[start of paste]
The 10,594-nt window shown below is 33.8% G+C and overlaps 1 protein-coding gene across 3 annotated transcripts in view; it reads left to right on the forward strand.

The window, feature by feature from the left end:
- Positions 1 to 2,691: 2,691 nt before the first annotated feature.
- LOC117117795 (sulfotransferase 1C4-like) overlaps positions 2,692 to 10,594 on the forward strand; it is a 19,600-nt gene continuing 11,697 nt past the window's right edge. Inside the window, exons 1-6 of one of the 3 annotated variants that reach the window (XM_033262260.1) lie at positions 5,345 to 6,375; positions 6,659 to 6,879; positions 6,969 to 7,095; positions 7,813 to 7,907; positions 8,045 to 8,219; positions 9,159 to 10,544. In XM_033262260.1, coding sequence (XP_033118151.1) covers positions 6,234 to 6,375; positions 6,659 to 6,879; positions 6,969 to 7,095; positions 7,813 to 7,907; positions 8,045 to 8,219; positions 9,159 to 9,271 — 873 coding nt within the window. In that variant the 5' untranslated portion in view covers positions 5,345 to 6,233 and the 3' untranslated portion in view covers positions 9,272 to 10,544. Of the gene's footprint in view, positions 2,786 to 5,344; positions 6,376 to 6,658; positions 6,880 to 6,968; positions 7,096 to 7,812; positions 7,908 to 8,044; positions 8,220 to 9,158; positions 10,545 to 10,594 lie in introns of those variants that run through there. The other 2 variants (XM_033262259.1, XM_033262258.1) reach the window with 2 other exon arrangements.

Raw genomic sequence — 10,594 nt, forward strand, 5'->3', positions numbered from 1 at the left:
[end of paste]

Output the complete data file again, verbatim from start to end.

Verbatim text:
The 10,594-nt window shown below is 33.8% G+C and overlaps 1 protein-coding gene across 3 annotated transcripts in view; it reads left to right on the forward strand.

The window, feature by feature from the left end:
- Positions 1 to 2,691: 2,691 nt before the first annotated feature.
- LOC117117795 (sulfotransferase 1C4-like) overlaps positions 2,692 to 10,594 on the forward strand; it is a 19,600-nt gene continuing 11,697 nt past the window's right edge. Inside the window, exons 1-6 of one of the 3 annotated variants that reach the window (XM_033262260.1) lie at positions 5,345 to 6,375; positions 6,659 to 6,879; positions 6,969 to 7,095; positions 7,813 to 7,907; positions 8,045 to 8,219; positions 9,159 to 10,544. In XM_033262260.1, coding sequence (XP_033118151.1) covers positions 6,234 to 6,375; positions 6,659 to 6,879; positions 6,969 to 7,095; positions 7,813 to 7,907; positions 8,045 to 8,219; positions 9,159 to 9,271 — 873 coding nt within the window. In that variant the 5' untranslated portion in view covers positions 5,345 to 6,233 and the 3' untranslated portion in view covers positions 9,272 to 10,544. Of the gene's footprint in view, positions 2,786 to 5,344; positions 6,376 to 6,658; positions 6,880 to 6,968; positions 7,096 to 7,812; positions 7,908 to 8,044; positions 8,220 to 9,158; positions 10,545 to 10,594 lie in introns of those variants that run through there. The other 2 variants (XM_033262259.1, XM_033262258.1) reach the window with 2 other exon arrangements.

Raw genomic sequence — 10,594 nt, forward strand, 5'->3', positions numbered from 1 at the left: